Clear skeletal evidence of prehistoric tuberculosis (TB) is rare, especially in children. We describe and differentially diagnose the pathological changes displayed by a five-year-old child, Pollera 21 (PO21) dated to the Middle Neolithic of Liguria (Italy), or 5740±30 BP (Beta-409341; 6635-6453cal BP, 2σ, OxCal 4.2). PO21 shows a number of osteoarticular lesions, mainly of a lytic nature with very little bone proliferation: the vertebral column, the shoulder and pelvic girdles, and the ribcage are involved. Given the nature and pattern of the lesions, we propose a diagnosis of multifocal (or multiple) bone TB. Attempts to detect TB aDNA through molecular analysis gave negative results, but this alone is not sufficient to prove that PO21 was not infected with TB. The lesions observed in PO21 share similarities with other published evidence, such as spinal and joint involvement, and disseminated cyst-like lesions. Conversely, PO21 does not show diffuse bone deposition, such as hypertrophic osteoarthropathy (HOA) or endocranial modifications such as serpens endocrania symmetrica (SES). PO21 adds to our knowledge of patterns of TB manifestation in archaeological skeletal remains, which is especially important considering the variability in types and patterns of osteoarticular lesions seen today in people with TB.
Osteochondritis Dissecans (OD) is a pathological condition of the subchondral bone and surrounding cartilage of synovial joints, associated with strenuous activity and/or trauma. Reports of OD in archaeological skeletal remains are few and the majority demonstrate low OD prevalence (<1%). A predominantly 19th century skeletal sample from Middenbeemster, the Netherlands, was assessed for OD. The sample included adult individuals of both sexes. There were no definitive OD lesions in non-pedal elements, yet 12.9% of individuals suffered from pedal OD. Few archaeological and clinical reports specify the prevalence of pedal OD. According to the few that do, the Middenbeemster pedal OD prevalence is distinctly high. Several factors could have contributed to this. First, the rural Beemster community was centered around cattle farming, requiring extensive outside work and animal maintenance; thus, increasing the chances of acute/repetitive trauma in the foot. Second, the footwear worn during that period in the Netherlands was the wooden clog. It is suggested that the hard and inflexible clog, which is poor at absorbing shock and limits the movement of the foot, could have resulted in repetitive microtrauma. These two factors combined may have caused a high frequency of OD.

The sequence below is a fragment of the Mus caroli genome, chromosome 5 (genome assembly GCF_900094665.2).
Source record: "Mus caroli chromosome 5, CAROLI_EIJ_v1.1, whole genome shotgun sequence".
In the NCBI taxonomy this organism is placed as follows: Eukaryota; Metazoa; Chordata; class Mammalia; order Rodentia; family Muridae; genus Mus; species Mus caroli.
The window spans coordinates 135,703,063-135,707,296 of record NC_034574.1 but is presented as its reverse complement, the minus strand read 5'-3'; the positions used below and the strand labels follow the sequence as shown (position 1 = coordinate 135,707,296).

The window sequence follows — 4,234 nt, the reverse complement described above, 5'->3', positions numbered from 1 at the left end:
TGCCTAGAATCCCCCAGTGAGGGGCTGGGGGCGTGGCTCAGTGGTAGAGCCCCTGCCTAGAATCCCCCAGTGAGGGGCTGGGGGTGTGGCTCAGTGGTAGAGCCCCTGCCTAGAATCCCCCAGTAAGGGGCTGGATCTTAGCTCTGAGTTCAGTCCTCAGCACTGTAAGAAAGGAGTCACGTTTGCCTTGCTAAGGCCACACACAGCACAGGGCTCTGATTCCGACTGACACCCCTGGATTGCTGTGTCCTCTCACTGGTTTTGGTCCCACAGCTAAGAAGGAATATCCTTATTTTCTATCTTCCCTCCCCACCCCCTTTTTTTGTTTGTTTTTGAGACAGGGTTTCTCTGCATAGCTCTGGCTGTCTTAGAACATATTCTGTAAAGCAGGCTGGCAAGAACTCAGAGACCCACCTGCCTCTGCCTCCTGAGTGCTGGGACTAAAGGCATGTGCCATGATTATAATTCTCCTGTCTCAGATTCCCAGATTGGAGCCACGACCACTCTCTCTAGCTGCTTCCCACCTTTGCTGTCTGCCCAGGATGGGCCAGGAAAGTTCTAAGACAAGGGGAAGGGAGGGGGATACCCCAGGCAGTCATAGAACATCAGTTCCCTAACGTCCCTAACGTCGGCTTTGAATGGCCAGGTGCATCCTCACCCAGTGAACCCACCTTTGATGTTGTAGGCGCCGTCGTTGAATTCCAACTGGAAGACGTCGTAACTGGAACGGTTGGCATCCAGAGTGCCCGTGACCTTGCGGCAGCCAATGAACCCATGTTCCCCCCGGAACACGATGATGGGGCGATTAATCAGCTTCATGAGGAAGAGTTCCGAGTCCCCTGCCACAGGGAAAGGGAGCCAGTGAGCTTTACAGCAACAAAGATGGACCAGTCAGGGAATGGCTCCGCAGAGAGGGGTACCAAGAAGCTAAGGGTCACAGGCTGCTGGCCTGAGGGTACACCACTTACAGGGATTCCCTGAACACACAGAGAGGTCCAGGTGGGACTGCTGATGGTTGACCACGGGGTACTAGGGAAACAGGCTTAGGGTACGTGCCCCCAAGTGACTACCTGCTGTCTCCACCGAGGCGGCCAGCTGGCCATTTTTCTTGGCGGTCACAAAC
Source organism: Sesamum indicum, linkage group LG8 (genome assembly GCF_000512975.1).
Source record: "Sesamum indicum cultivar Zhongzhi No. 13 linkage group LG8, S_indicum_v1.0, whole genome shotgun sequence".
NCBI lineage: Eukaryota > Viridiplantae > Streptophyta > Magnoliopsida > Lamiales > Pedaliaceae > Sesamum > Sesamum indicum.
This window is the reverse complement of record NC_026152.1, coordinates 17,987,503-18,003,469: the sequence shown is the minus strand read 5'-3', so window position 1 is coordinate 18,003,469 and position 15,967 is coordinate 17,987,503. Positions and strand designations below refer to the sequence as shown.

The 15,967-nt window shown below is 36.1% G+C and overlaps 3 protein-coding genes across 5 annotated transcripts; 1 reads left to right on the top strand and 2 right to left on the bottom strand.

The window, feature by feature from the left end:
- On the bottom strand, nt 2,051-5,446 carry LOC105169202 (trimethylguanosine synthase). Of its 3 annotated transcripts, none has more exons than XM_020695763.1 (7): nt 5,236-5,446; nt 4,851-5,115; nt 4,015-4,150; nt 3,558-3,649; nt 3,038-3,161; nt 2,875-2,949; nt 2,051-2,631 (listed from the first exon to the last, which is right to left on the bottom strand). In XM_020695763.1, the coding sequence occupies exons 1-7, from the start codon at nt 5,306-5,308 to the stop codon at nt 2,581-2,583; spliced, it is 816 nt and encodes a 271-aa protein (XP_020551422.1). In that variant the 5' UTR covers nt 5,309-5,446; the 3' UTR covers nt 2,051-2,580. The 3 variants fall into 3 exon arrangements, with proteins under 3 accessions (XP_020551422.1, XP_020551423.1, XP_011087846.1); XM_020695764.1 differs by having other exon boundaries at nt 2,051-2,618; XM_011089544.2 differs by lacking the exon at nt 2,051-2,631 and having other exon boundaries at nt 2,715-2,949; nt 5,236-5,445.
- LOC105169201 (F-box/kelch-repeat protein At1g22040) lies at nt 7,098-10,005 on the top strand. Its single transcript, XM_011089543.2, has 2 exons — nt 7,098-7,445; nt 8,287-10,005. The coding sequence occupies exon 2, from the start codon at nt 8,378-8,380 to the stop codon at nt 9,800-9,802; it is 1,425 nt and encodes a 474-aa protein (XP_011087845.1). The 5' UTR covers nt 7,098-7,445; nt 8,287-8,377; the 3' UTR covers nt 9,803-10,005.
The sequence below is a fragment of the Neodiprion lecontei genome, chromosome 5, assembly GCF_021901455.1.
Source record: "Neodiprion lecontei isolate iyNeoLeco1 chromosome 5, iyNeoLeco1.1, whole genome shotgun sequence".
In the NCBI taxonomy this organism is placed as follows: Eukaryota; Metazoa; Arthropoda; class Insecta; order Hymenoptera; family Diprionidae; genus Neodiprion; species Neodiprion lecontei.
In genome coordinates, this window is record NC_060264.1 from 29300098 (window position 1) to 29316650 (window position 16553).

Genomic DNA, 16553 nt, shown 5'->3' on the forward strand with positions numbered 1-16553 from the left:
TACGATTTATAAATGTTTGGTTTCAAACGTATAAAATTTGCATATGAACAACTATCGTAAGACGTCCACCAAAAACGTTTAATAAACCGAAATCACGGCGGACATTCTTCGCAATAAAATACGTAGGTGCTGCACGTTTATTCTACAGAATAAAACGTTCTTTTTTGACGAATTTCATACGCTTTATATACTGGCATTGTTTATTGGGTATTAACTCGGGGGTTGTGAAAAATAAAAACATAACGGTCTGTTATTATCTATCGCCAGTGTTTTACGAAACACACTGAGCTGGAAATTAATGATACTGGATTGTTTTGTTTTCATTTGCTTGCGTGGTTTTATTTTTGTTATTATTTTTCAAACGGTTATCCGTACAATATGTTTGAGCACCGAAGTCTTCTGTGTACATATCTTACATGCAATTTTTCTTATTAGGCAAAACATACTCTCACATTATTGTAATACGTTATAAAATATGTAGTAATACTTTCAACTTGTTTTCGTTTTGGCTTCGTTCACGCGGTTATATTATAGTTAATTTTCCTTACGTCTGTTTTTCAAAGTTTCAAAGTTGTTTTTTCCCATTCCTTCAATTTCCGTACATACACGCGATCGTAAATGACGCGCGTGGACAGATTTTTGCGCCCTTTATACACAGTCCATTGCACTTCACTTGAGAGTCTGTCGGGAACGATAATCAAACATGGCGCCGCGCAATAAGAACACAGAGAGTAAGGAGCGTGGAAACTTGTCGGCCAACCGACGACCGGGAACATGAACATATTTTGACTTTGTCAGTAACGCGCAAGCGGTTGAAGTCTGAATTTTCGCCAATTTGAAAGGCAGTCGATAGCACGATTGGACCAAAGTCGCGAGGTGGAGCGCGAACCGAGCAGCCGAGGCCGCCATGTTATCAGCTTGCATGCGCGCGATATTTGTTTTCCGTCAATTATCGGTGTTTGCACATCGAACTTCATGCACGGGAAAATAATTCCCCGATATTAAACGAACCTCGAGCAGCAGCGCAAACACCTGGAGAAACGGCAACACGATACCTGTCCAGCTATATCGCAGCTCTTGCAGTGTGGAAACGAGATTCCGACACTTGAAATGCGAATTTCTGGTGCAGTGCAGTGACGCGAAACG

This paper presents a case study of a young adult from the late Neolithic Yangshao cultural period site (∼3300-2900 years BC) of Guanjia () located in Henan Province on the Central Plains of China, who has evidence for skeletal dysplasia characterised by proportional stunting of the long bones and a small axial skeleton, generalised osteopenia, and non-fusion of epiphyses. We provide a detailed differential diagnosis of skeletal dysplasia with paediatric onset and conclude that this is likely a form of hypopituitarism or hypothyroidism, an extremely rare finding within the archaeological context. This paper highlights the issues of distinguishing the forms of proportional dwarfism in palaeopathology because of the considerable variation in manifestation of these conditions. Finally, we assess whether there were any health and social implications for this person and community through the consideration of a bioarchaeology of care approach across the lifecourse, burial context, and information on social perceptions of ‘difference’ in the community.